Head of Pontifical Academy for Sciences says GMOs are step forward for evolution
Catholic World News - October 15, 2012
The president of the Pontifical Academy of Sciences—an advisory body that is not part of the Church’s teaching authority—told the Synod of Bishops for the new evangelization that genetically-modified food represents a step forward in evolution.
After reflecting on scientific knowledge, evolution, and biodiversity, microbiologist Werner Abel of the University of Basel (Switzerland) said that “thanks to the recent advances in genomics, proteomics and metabolomics, it has become possible to direct biological evolution in order to better fulfill our needs for a healthy nutrition as a contribution to medically relevant improvements.”
“Our Academy concluded that recently established methods of preparing transgenic organisms follow natural laws of biological evolution and bear no risks anchored in the methodology of genetic engineering,” he added. “The beneficial prospects for improving widely used nutritional crops can be expected to alleviate the still existing malnutrition and hunger in the human population of the developing world.”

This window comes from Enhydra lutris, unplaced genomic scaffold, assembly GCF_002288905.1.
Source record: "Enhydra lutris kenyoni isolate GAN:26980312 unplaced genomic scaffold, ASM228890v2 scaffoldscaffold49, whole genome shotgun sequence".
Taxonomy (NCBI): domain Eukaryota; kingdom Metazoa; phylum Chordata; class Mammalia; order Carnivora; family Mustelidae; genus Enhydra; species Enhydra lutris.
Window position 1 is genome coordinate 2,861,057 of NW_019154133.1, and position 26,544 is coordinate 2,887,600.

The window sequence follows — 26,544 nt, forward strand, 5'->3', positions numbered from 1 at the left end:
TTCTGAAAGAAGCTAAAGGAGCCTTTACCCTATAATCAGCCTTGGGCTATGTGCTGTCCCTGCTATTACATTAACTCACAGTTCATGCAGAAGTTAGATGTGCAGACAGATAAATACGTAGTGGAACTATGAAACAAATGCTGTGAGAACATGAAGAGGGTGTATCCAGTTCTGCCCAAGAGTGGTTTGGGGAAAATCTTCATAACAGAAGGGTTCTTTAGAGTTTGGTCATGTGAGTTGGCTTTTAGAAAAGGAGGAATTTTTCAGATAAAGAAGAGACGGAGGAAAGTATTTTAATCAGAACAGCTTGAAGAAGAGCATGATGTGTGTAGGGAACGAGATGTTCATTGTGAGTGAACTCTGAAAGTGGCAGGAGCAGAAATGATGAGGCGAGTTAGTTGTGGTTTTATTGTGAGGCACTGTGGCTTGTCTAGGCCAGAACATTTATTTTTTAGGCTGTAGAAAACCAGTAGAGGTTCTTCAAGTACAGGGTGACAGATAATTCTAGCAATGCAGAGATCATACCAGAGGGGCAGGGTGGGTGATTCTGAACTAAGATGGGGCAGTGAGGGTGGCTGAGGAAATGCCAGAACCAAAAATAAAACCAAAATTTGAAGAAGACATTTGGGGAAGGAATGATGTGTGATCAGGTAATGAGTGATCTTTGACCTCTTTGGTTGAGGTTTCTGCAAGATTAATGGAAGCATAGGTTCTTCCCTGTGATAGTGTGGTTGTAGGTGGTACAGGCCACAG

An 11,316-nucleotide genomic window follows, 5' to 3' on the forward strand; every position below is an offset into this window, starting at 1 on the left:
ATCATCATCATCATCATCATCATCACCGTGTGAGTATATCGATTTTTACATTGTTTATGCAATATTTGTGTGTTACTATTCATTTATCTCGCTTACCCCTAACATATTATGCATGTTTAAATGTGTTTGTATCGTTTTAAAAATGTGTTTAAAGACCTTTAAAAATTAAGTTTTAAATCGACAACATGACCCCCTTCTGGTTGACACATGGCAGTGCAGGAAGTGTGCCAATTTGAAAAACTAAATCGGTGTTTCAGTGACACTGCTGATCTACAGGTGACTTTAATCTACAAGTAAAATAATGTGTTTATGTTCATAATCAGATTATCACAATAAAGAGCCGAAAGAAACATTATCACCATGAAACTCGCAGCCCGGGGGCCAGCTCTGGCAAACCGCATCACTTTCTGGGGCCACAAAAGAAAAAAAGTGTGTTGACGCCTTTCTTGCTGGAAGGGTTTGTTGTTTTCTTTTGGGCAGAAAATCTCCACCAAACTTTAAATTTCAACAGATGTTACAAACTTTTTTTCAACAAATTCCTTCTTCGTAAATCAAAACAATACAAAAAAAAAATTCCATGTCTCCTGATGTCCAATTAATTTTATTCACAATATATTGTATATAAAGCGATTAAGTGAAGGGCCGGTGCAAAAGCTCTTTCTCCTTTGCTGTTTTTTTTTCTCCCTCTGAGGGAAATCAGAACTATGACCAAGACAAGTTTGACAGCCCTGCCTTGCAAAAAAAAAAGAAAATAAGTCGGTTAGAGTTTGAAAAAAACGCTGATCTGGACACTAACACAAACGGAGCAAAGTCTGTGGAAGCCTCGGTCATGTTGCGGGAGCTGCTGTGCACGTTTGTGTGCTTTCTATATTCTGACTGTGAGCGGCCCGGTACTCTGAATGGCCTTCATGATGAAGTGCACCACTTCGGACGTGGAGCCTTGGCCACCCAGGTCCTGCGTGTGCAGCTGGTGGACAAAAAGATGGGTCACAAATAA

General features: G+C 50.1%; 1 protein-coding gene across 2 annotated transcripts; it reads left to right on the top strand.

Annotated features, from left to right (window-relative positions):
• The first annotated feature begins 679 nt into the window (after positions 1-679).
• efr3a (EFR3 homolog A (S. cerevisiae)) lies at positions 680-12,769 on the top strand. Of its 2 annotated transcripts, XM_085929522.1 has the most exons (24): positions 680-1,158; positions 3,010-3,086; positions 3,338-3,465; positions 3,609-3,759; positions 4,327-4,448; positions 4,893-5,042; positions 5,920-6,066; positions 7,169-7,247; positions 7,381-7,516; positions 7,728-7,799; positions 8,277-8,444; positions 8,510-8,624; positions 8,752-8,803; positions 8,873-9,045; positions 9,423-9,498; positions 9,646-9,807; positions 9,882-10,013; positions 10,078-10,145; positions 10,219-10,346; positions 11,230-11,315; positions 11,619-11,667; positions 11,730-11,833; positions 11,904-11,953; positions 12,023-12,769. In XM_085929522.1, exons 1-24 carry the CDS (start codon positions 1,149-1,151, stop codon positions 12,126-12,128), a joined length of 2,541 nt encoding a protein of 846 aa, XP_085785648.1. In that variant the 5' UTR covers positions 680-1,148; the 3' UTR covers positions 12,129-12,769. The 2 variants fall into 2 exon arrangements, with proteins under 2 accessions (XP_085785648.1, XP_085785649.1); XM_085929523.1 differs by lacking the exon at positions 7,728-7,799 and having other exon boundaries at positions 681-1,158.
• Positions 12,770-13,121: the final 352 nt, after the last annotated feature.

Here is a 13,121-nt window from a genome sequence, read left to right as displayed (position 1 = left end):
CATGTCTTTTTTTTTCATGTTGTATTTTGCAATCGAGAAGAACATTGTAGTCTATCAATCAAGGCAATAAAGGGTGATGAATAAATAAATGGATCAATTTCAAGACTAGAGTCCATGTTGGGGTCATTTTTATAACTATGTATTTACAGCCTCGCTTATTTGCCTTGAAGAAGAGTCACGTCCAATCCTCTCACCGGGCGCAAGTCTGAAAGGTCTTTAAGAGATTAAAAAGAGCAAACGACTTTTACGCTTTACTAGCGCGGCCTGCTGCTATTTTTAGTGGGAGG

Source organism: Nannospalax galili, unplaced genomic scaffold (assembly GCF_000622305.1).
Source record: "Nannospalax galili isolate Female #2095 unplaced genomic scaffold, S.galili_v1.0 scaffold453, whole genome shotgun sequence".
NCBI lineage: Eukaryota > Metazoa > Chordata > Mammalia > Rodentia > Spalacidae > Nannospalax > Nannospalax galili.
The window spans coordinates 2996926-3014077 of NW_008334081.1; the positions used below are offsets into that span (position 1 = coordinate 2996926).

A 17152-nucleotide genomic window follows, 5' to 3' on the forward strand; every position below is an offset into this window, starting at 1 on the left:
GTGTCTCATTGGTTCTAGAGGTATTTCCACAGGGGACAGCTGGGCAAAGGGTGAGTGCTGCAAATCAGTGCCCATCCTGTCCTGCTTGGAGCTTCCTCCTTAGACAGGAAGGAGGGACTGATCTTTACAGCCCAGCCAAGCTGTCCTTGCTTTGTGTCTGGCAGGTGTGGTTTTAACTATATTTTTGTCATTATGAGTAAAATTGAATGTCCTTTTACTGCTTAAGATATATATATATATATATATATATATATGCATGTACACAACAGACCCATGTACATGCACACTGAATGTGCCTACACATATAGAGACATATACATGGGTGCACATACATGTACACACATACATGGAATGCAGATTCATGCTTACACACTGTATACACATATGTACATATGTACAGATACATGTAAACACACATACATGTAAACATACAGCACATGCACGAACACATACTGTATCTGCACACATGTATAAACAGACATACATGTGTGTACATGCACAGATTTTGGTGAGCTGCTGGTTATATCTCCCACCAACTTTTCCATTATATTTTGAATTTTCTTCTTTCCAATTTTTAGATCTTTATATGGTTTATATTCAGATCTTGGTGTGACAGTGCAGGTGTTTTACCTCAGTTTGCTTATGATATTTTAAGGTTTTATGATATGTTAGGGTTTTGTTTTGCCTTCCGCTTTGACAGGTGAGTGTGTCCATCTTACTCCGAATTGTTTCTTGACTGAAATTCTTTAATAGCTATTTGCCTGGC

An appeal from our founder, Dr. Jeffrey Mirus:
Dear reader: If you found the information on this page helpful in your pursuit of a better Catholic life, please support our work with a donation. Your donation will help us reach seven million Truth-seeking readers worldwide this year. Thank you!
Progress toward our September expenses ($20,249 to go):
All comments are moderated. To lighten our editing burden, only current donors are allowed to Sound Off. If you are a donor, log in to see the comment form; otherwise please support our work, and Sound Off!
Posted by: ebierer1724 -
Oct. 15, 2012 5:08 PM ET USA
The world already produces enough nutritional food, it's more a matter of getting the food into the mouths of those who need it. No doubt many people will see this statement as a vindication of bio-engineered food by monsanto, dow and others but does not actually address the inherent problems in allowing food to be modified under intellectual property rights and also require expensive and dangerous fertilizers and herbicides in order to complete this "step forward in evolution". It's not natural